It does what the Wombats have always done best – it paints a bright neon picture of a dark, sad life, full of substance abuse, toxic relationships, and existential misery.
The lyrics, rather than the music, are the strength on this record, painting a complete portrait of urban isolation and dissatisfaction.
Full of swelling choruses and underdog stories, the record delivers on its promise that The Killers haven’t gone anywhere.
Through his songs about pain and struggle, the common theme at all of his shows is love; Bradley constantly embraced his audience with cries of “I love you! I love you!”
While it might be hard to laugh sometimes in a world full of pain, Lekman sets us all the challenge of leaning into our feelings and responding to the world with love.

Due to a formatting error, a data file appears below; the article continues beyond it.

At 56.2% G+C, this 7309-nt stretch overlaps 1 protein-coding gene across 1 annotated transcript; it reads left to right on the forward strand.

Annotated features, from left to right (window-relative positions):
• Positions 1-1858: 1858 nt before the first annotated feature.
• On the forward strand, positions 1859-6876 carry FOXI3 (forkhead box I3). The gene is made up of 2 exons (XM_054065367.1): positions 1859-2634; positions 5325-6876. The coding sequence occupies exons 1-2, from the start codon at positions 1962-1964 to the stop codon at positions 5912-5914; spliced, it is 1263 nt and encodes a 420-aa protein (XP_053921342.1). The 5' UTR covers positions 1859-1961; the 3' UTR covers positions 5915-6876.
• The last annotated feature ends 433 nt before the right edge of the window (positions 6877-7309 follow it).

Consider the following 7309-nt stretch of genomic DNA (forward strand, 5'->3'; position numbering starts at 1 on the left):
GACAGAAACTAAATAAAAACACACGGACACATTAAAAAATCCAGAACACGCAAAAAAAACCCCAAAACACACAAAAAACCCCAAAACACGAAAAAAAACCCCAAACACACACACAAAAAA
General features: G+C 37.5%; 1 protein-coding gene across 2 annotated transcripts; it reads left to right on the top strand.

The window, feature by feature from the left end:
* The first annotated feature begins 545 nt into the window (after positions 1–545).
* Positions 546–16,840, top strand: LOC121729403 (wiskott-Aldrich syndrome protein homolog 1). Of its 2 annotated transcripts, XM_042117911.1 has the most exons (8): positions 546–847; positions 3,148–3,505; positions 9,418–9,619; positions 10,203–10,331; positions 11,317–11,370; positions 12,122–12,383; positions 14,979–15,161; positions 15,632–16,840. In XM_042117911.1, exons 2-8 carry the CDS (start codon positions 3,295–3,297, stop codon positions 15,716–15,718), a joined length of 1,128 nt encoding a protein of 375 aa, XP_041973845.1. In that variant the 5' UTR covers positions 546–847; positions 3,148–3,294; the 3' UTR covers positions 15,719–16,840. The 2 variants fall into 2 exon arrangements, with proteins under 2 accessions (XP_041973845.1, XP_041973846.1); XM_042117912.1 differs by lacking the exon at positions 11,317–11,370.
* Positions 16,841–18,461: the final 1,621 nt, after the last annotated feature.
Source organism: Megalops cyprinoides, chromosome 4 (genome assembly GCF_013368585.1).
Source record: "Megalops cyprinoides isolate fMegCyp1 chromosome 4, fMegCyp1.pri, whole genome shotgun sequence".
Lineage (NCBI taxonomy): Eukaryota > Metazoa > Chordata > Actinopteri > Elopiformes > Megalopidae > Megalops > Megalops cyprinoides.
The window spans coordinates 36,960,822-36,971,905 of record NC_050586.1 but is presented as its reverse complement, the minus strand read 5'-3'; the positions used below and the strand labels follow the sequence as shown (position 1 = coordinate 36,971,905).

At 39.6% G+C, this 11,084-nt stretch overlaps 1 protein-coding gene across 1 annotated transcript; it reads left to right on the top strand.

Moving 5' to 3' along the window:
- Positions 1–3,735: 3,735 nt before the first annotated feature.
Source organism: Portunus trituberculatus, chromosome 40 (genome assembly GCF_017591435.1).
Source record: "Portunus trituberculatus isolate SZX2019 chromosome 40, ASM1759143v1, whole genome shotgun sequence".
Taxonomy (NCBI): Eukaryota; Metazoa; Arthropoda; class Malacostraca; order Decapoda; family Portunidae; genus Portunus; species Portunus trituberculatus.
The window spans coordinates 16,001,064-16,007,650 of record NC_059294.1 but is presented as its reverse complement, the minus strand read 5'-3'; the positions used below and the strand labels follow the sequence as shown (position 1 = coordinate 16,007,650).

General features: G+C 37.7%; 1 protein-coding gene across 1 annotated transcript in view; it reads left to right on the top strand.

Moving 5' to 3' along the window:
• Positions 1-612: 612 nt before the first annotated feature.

What makes DAMN. most exciting, though, is that its release feels like part of music history.
Calling this an album almost feels misleading—each track operates more as a confessional than a song.
Looking back at the past while still acknowledging that it's time to move on is a real show of maturity from a guy who was once considered the enfant-terrible-turned-drunk-uncle of indie rock.
Simply put, a good score can stand on its own even without the movie and be remembered indefinitely whenever it plays. This year’s nominees are no exception.
Originally totally unaware of their monumental influence on an entire genre, the group still seems surprised by the meteoric success of American Football (LP1) since their hiatus.
The drumming was incredibly tight, the bass rumbled, and the guitars crunched and consumed the room. Bolm’s voice sounds just as it does on record: powerful yet fragile and controlled when shouting, somber and bassy when singing.